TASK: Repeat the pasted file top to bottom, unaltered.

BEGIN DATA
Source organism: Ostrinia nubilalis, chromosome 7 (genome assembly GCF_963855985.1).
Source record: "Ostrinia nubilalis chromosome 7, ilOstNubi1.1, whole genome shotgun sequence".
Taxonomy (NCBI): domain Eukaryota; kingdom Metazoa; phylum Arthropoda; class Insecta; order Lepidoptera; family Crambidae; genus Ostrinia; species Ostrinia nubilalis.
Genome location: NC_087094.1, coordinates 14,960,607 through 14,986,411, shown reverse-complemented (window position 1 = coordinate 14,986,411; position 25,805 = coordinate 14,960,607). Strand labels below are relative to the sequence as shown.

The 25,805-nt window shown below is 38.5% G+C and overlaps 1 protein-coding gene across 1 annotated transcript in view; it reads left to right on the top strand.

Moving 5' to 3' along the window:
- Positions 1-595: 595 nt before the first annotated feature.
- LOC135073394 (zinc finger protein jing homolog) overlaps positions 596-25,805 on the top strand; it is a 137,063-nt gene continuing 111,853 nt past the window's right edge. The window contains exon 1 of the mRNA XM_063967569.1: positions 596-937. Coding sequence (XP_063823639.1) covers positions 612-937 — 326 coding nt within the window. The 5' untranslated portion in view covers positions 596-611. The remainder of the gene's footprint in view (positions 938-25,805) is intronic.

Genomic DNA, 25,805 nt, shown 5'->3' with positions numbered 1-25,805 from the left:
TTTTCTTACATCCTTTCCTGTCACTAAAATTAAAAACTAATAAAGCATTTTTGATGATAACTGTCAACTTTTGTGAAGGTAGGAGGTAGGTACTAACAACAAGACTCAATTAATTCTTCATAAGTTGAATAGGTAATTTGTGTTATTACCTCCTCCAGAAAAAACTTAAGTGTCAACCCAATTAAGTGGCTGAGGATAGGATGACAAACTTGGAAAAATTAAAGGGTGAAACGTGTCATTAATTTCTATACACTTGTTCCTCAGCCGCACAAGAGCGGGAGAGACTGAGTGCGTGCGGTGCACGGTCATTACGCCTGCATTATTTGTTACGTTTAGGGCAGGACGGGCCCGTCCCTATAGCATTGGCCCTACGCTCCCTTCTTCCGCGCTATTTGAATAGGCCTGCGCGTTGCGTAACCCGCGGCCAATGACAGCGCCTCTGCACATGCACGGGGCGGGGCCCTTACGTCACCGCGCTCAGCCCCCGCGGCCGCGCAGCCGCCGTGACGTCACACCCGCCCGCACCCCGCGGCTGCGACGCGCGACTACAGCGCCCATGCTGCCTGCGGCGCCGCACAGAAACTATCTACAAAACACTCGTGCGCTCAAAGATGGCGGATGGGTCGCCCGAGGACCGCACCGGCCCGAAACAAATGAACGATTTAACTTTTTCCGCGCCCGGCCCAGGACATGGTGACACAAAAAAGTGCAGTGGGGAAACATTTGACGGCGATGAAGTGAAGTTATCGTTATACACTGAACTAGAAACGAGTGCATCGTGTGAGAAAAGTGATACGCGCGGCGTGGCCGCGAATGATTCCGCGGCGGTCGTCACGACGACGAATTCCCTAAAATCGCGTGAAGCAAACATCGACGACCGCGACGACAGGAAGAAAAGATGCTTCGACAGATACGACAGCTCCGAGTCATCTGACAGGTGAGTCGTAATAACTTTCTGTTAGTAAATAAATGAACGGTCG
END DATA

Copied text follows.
Source organism: Ostrinia nubilalis, chromosome 7 (genome assembly GCF_963855985.1).
Source record: "Ostrinia nubilalis chromosome 7, ilOstNubi1.1, whole genome shotgun sequence".
Taxonomy (NCBI): domain Eukaryota; kingdom Metazoa; phylum Arthropoda; class Insecta; order Lepidoptera; family Crambidae; genus Ostrinia; species Ostrinia nubilalis.
Genome location: NC_087094.1, coordinates 14,960,607 through 14,986,411, shown reverse-complemented (window position 1 = coordinate 14,986,411; position 25,805 = coordinate 14,960,607). Strand labels below are relative to the sequence as shown.

The 25,805-nt window shown below is 38.5% G+C and overlaps 1 protein-coding gene across 1 annotated transcript in view; it reads left to right on the top strand.

Moving 5' to 3' along the window:
- Positions 1-595: 595 nt before the first annotated feature.
- LOC135073394 (zinc finger protein jing homolog) overlaps positions 596-25,805 on the top strand; it is a 137,063-nt gene continuing 111,853 nt past the window's right edge. The window contains exon 1 of the mRNA XM_063967569.1: positions 596-937. Coding sequence (XP_063823639.1) covers positions 612-937 — 326 coding nt within the window. The 5' untranslated portion in view covers positions 596-611. The remainder of the gene's footprint in view (positions 938-25,805) is intronic.

Genomic DNA, 25,805 nt, shown 5'->3' with positions numbered 1-25,805 from the left:
TTTTCTTACATCCTTTCCTGTCACTAAAATTAAAAACTAATAAAGCATTTTTGATGATAACTGTCAACTTTTGTGAAGGTAGGAGGTAGGTACTAACAACAAGACTCAATTAATTCTTCATAAGTTGAATAGGTAATTTGTGTTATTACCTCCTCCAGAAAAAACTTAAGTGTCAACCCAATTAAGTGGCTGAGGATAGGATGACAAACTTGGAAAAATTAAAGGGTGAAACGTGTCATTAATTTCTATACACTTGTTCCTCAGCCGCACAAGAGCGGGAGAGACTGAGTGCGTGCGGTGCACGGTCATTACGCCTGCATTATTTGTTACGTTTAGGGCAGGACGGGCCCGTCCCTATAGCATTGGCCCTACGCTCCCTTCTTCCGCGCTATTTGAATAGGCCTGCGCGTTGCGTAACCCGCGGCCAATGACAGCGCCTCTGCACATGCACGGGGCGGGGCCCTTACGTCACCGCGCTCAGCCCCCGCGGCCGCGCAGCCGCCGTGACGTCACACCCGCCCGCACCCCGCGGCTGCGACGCGCGACTACAGCGCCCATGCTGCCTGCGGCGCCGCACAGAAACTATCTACAAAACACTCGTGCGCTCAAAGATGGCGGATGGGTCGCCCGAGGACCGCACCGGCCCGAAACAAATGAACGATTTAACTTTTTCCGCGCCCGGCCCAGGACATGGTGACACAAAAAAGTGCAGTGGGGAAACATTTGACGGCGATGAAGTGAAGTTATCGTTATACACTGAACTAGAAACGAGTGCATCGTGTGAGAAAAGTGATACGCGCGGCGTGGCCGCGAATGATTCCGCGGCGGTCGTCACGACGACGAATTCCCTAAAATCGCGTGAAGCAAACATCGACGACCGCGACGACAGGAAGAAAAGATGCTTCGACAGATACGACAGCTCCGAGTCATCTGACAGGTGAGTCGTAATAACTTTCTGTTAGTAAATAAATGAACGGTCG